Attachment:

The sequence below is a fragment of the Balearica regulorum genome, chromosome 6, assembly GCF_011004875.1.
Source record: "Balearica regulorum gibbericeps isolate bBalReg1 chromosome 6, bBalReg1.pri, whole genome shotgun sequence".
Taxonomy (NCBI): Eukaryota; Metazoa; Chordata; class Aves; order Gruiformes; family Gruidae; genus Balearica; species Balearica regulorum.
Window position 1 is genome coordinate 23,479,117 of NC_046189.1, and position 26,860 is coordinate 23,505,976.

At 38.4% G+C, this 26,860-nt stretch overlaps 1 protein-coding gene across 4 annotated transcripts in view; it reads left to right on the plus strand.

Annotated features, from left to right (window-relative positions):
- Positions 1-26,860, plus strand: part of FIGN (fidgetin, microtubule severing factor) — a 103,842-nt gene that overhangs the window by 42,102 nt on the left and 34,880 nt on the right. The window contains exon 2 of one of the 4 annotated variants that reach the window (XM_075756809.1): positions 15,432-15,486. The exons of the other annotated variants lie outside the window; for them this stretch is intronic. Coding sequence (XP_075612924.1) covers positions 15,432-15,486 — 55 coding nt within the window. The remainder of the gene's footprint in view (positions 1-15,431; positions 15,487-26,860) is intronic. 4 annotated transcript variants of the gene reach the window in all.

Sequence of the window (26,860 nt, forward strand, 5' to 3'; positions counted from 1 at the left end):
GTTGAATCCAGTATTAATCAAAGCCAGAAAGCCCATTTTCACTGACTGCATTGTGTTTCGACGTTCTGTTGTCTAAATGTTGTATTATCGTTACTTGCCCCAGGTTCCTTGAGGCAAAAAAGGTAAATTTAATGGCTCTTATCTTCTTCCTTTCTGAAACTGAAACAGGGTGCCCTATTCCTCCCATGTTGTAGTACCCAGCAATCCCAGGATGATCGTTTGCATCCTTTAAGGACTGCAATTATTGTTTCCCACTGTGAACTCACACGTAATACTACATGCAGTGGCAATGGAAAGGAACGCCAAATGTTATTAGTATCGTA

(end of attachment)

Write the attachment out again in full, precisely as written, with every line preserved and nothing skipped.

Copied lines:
The sequence below is a fragment of the Balearica regulorum genome, chromosome 6, assembly GCF_011004875.1.
Source record: "Balearica regulorum gibbericeps isolate bBalReg1 chromosome 6, bBalReg1.pri, whole genome shotgun sequence".
Taxonomy (NCBI): Eukaryota; Metazoa; Chordata; class Aves; order Gruiformes; family Gruidae; genus Balearica; species Balearica regulorum.
Window position 1 is genome coordinate 23,479,117 of NC_046189.1, and position 26,860 is coordinate 23,505,976.

At 38.4% G+C, this 26,860-nt stretch overlaps 1 protein-coding gene across 4 annotated transcripts in view; it reads left to right on the plus strand.

Annotated features, from left to right (window-relative positions):
- Positions 1-26,860, plus strand: part of FIGN (fidgetin, microtubule severing factor) — a 103,842-nt gene that overhangs the window by 42,102 nt on the left and 34,880 nt on the right. The window contains exon 2 of one of the 4 annotated variants that reach the window (XM_075756809.1): positions 15,432-15,486. The exons of the other annotated variants lie outside the window; for them this stretch is intronic. Coding sequence (XP_075612924.1) covers positions 15,432-15,486 — 55 coding nt within the window. The remainder of the gene's footprint in view (positions 1-15,431; positions 15,487-26,860) is intronic. 4 annotated transcript variants of the gene reach the window in all.

Sequence of the window (26,860 nt, forward strand, 5' to 3'; positions counted from 1 at the left end):
GTTGAATCCAGTATTAATCAAAGCCAGAAAGCCCATTTTCACTGACTGCATTGTGTTTCGACGTTCTGTTGTCTAAATGTTGTATTATCGTTACTTGCCCCAGGTTCCTTGAGGCAAAAAAGGTAAATTTAATGGCTCTTATCTTCTTCCTTTCTGAAACTGAAACAGGGTGCCCTATTCCTCCCATGTTGTAGTACCCAGCAATCCCAGGATGATCGTTTGCATCCTTTAAGGACTGCAATTATTGTTTCCCACTGTGAACTCACACGTAATACTACATGCAGTGGCAATGGAAAGGAACGCCAAATGTTATTAGTATCGTA